The Current is a deceptively simple poem, a monologue narrated by an oddball, a misfit, who describes his face as ‘an aching sack on a maypole/in the dervish.’ There were echoes of TS Eliot’s The Love Song of J. Alfred Prufrock in this poem for me - the narrator asks unanswerable questions of the Universe; he knows he is hopeless, but the language remains spare, clipped, utterly unsentimental. The final stanza - a mere nine words in total - is devastating in its simplicity; Thousands, my shrinking father says,/ thousands/ on his education. What I admired about this poem was its ability to suggest much more than it said; the imagery is quite slippery and ambivalent, it invites the reader to ask questions, to probe, to wonder what on earth is going on. For me, it’s about loneliness and existential angst, but it’s also cheeky and irreverent in places, and it seems to me greater than the sum of its parts.
The second poem, Charity Walker, is an observational piece and I was immediately struck by its clarity and sense of purpose. The poet claims she does not ‘know’ the woman who ‘is walking’ - and yet, she describes the contents of her bag - ‘a picture of God,/a piano, hypothermia, her mother’s goulash,/eternity in a five strand necklace,/a foxhole, an eclipse, her duty,/her concentration, a pool of brackish water,/her heartbeat and his heartache/and an envelope addressed to the next place.’ This piling up of precise detail - all very surreal and magical - works so well because we form a picture of the woman without being told what she looks like; we know, instead, that she’s had a life of complexity, joy, pain, guilt, obligation and hope. The second stanza deals with the woman ‘walking until she has visited/every house where a woman lives.’ So this is about universal, as well as highly personal, experience. I loved its quietly confident tone, its assurance that the poet knew what the poem needed to do, and yet didn’t ‘spell it out’ for the reader - it trusted the reader’s intelligence and intuition.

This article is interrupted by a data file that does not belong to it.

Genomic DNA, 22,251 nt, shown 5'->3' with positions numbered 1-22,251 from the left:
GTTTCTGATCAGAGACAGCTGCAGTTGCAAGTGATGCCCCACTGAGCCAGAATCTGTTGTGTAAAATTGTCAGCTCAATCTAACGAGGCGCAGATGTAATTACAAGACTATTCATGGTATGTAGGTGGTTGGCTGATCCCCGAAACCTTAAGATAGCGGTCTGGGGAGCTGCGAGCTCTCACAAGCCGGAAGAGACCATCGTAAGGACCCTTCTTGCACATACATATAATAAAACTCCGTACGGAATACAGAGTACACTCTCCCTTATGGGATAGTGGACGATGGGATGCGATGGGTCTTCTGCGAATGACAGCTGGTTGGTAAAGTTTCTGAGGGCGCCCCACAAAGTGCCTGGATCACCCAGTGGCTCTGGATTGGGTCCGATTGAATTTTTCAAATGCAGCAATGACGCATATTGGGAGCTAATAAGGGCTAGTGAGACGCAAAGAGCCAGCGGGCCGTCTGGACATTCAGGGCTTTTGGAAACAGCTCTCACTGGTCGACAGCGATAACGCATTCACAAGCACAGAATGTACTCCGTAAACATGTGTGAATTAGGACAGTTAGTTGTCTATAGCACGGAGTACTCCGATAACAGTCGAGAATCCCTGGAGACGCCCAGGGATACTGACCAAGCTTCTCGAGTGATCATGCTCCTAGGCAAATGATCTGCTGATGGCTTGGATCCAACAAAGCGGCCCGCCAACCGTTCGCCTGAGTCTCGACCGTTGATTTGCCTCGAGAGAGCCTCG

The winning poem, Scene From My Hospital Bed, intrigued me very much at my first reading, although I must admit I wasn’t, at first, attracted by the title; there are so many poems written by hospital beds. However, this poem is narrated by the patient, not some observing lover, spouse or other relative, and it’s an amazing poem from the outset. ‘The world enters me through a straw,/sometimes a lavender kiss.’ Gorgeously sensuous, but what’s apparent at once is that one of the senses - sight - isn’t functioning. And then we enter the terrifying world of a narrator who is told if s/he wants to see anything again, s/he ‘must lie flatter than horizontal. And not move.’ This reminded me of the cruel, often impossible instructions issued to children in fairy stories. The narrator is trapped in a surreal limbo, increasingly sure she won’t escape; ‘Alone, memory is a room full of drawers./ I dream all their keys are kept locked/in one I’ll never be tall enough to reach.’ This is a poem about powerlessness, about the ultimate isolation, but it’s so sparingly, brilliantly written it never slips into self-pity; it speaks to anyone whose life has ever been ‘reduced to the tick of a clock,/the tinkle and swish of a nurse.’ I admired all three winning poems tremendously and congratulate their writers.
Many thanks to everyone who entered; it takes hope and courage to write and even more hope and courage to share your work with others, and I hope you’ll continue to do so.
Slipstream Poets would like to thank Catherine most sincerely for all the hard work put into judging this years competition and for kindly supplying a detailed analysis of her thoughts on the submissions. and in particular the successful ones.